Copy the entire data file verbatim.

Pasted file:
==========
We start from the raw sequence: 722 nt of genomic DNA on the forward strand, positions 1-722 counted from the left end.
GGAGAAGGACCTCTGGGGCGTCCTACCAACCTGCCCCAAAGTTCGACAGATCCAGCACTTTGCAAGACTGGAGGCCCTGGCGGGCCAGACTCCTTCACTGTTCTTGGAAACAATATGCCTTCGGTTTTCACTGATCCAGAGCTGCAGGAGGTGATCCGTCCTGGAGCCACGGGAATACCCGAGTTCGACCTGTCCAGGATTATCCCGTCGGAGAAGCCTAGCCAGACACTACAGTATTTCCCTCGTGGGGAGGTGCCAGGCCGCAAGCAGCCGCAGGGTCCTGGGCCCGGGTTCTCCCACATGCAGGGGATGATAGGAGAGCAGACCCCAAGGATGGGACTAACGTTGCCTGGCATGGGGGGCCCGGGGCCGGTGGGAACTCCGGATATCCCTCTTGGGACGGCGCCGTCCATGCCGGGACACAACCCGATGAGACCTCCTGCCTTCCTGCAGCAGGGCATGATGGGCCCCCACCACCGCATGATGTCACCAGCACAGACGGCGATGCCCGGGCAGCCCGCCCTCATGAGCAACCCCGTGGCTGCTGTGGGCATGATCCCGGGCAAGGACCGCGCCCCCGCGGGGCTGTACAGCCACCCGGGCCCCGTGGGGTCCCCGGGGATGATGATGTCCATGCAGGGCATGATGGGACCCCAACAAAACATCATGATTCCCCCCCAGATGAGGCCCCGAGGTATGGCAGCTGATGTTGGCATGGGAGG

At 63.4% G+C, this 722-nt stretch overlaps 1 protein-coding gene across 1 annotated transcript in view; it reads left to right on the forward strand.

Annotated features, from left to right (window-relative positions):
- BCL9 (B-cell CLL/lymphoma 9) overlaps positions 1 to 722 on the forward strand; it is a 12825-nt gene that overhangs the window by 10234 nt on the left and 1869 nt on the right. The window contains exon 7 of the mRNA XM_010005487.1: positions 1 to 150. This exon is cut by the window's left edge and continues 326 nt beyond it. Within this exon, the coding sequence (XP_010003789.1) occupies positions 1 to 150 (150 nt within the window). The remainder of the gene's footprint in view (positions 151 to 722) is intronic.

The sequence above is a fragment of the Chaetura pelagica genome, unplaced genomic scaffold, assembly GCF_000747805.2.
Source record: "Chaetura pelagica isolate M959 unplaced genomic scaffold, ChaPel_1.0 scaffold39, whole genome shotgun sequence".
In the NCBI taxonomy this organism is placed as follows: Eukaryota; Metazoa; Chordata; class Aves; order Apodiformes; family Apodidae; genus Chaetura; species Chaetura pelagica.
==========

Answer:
We start from the raw sequence: 722 nt of genomic DNA on the forward strand, positions 1-722 counted from the left end.
GGAGAAGGACCTCTGGGGCGTCCTACCAACCTGCCCCAAAGTTCGACAGATCCAGCACTTTGCAAGACTGGAGGCCCTGGCGGGCCAGACTCCTTCACTGTTCTTGGAAACAATATGCCTTCGGTTTTCACTGATCCAGAGCTGCAGGAGGTGATCCGTCCTGGAGCCACGGGAATACCCGAGTTCGACCTGTCCAGGATTATCCCGTCGGAGAAGCCTAGCCAGACACTACAGTATTTCCCTCGTGGGGAGGTGCCAGGCCGCAAGCAGCCGCAGGGTCCTGGGCCCGGGTTCTCCCACATGCAGGGGATGATAGGAGAGCAGACCCCAAGGATGGGACTAACGTTGCCTGGCATGGGGGGCCCGGGGCCGGTGGGAACTCCGGATATCCCTCTTGGGACGGCGCCGTCCATGCCGGGACACAACCCGATGAGACCTCCTGCCTTCCTGCAGCAGGGCATGATGGGCCCCCACCACCGCATGATGTCACCAGCACAGACGGCGATGCCCGGGCAGCCCGCCCTCATGAGCAACCCCGTGGCTGCTGTGGGCATGATCCCGGGCAAGGACCGCGCCCCCGCGGGGCTGTACAGCCACCCGGGCCCCGTGGGGTCCCCGGGGATGATGATGTCCATGCAGGGCATGATGGGACCCCAACAAAACATCATGATTCCCCCCCAGATGAGGCCCCGAGGTATGGCAGCTGATGTTGGCATGGGAGG

At 63.4% G+C, this 722-nt stretch overlaps 1 protein-coding gene across 1 annotated transcript in view; it reads left to right on the forward strand.

Annotated features, from left to right (window-relative positions):
- BCL9 (B-cell CLL/lymphoma 9) overlaps positions 1 to 722 on the forward strand; it is a 12825-nt gene that overhangs the window by 10234 nt on the left and 1869 nt on the right. The window contains exon 7 of the mRNA XM_010005487.1: positions 1 to 150. This exon is cut by the window's left edge and continues 326 nt beyond it. Within this exon, the coding sequence (XP_010003789.1) occupies positions 1 to 150 (150 nt within the window). The remainder of the gene's footprint in view (positions 151 to 722) is intronic.

The sequence above is a fragment of the Chaetura pelagica genome, unplaced genomic scaffold, assembly GCF_000747805.2.
Source record: "Chaetura pelagica isolate M959 unplaced genomic scaffold, ChaPel_1.0 scaffold39, whole genome shotgun sequence".
In the NCBI taxonomy this organism is placed as follows: Eukaryota; Metazoa; Chordata; class Aves; order Apodiformes; family Apodidae; genus Chaetura; species Chaetura pelagica.